Disputes concerning coverage are more difficult to resolve than disputes concerning value. In a coverage question the insurance company takes the position that the loss is not covered at all. In a recent Pennsylvania case, an insured bought coverage concerning construction of a business location. During construction part of the foundation collapsed. A review of the work performed by the contractor showed that the foundation was defective and needed to be replaced. The insurance company claimed that the loss was not covered because it was a partial collapse of the foundation and not a total collapse. The policy did not require a total collapse. As a result, the interpretation by the insurance company was flawed. During the trial the adjuster handling the claim testified that he had reviewed other cases in Pennsylvania and had consulted with an attorney who supported the adjuster’s decision to deny the claim. The adjuster had no evidence to support his statement that he reviewed cases or that he had any conversation with an attorney. The Judge did not believe the adjuster and was offended by the attempt to mislead him. The Court decided to compensate the insured for all monies spent installing a new foundation, plus interest on loans taken out to pay for the new construction, lost income for concessions made to tenants for late completion of the project, loss of income from tenants withdrawing from their leases because of late completion of the project, and punitive damages against the insurance company for bad faith.


Business Interruption Coverage

Business interruption insurance is purchased by a business to guarantee its continued existence if some event causes it to shut down. The key issue with respect to business interruption insurance is that this insurance is intended to replace interrupted income. If there is no interruption of income, the contract will not likely permit a recovery under this coverage. The terms of the contract must be carefully read because there are limitations on establishing the base year from which the calculation will be made to establish the loss. There are also limitations based on the amount of income being generated before and after the loss occurs.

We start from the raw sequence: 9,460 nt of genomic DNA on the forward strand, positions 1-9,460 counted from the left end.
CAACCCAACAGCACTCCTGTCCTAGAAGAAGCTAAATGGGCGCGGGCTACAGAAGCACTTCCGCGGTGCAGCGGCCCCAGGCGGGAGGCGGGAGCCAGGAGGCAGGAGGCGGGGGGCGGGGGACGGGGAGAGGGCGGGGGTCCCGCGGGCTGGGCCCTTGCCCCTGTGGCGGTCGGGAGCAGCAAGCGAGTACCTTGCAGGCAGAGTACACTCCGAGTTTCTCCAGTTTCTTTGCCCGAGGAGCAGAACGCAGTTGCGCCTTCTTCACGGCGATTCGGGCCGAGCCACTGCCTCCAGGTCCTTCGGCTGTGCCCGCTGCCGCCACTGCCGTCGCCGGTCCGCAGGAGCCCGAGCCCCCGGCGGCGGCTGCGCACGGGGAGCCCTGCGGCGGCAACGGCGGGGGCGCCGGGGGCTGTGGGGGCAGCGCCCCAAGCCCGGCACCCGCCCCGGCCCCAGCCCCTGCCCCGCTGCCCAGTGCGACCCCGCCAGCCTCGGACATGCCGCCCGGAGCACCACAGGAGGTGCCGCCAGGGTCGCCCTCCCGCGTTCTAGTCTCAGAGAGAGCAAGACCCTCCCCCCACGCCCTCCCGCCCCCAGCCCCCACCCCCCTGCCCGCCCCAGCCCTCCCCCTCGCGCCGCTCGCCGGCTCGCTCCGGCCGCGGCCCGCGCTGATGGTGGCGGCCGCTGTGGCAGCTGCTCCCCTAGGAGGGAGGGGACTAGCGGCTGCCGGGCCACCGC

Commercial Insurance - Business Interruption CoverageDisputes over business interruption often center over accounting issues. The insurance company will request that financial records be analyzed by their own accountants. Problems with business interruption coverage arise when the insurance company delays payment. Money is the lifeblood of an ongoing business. Without money to pay employees and buy raw materials, the business will wither and die. If there is a dispute as to the amount of money to be paid for business interruption insurance, the insured should request that the insurance company pay the amount it concedes is appropriate while reserving the issue of additional payments. In that way, the business can continue to operate. Should the insurance company refuse the request, the insured business may become insolvent. If that happens, there is a potential for a bad faith or insurance company malpractice case. That case will be dependent on the data generated for review by the accountants as well as the appropriateness of the policy interpretation. Throughout all stages try to simplify the issues. If your case ever goes to court, you want to be able to present a simple proposition to the jury.

The statements contained herein are for informational purposes only and should not be construed as legal advice.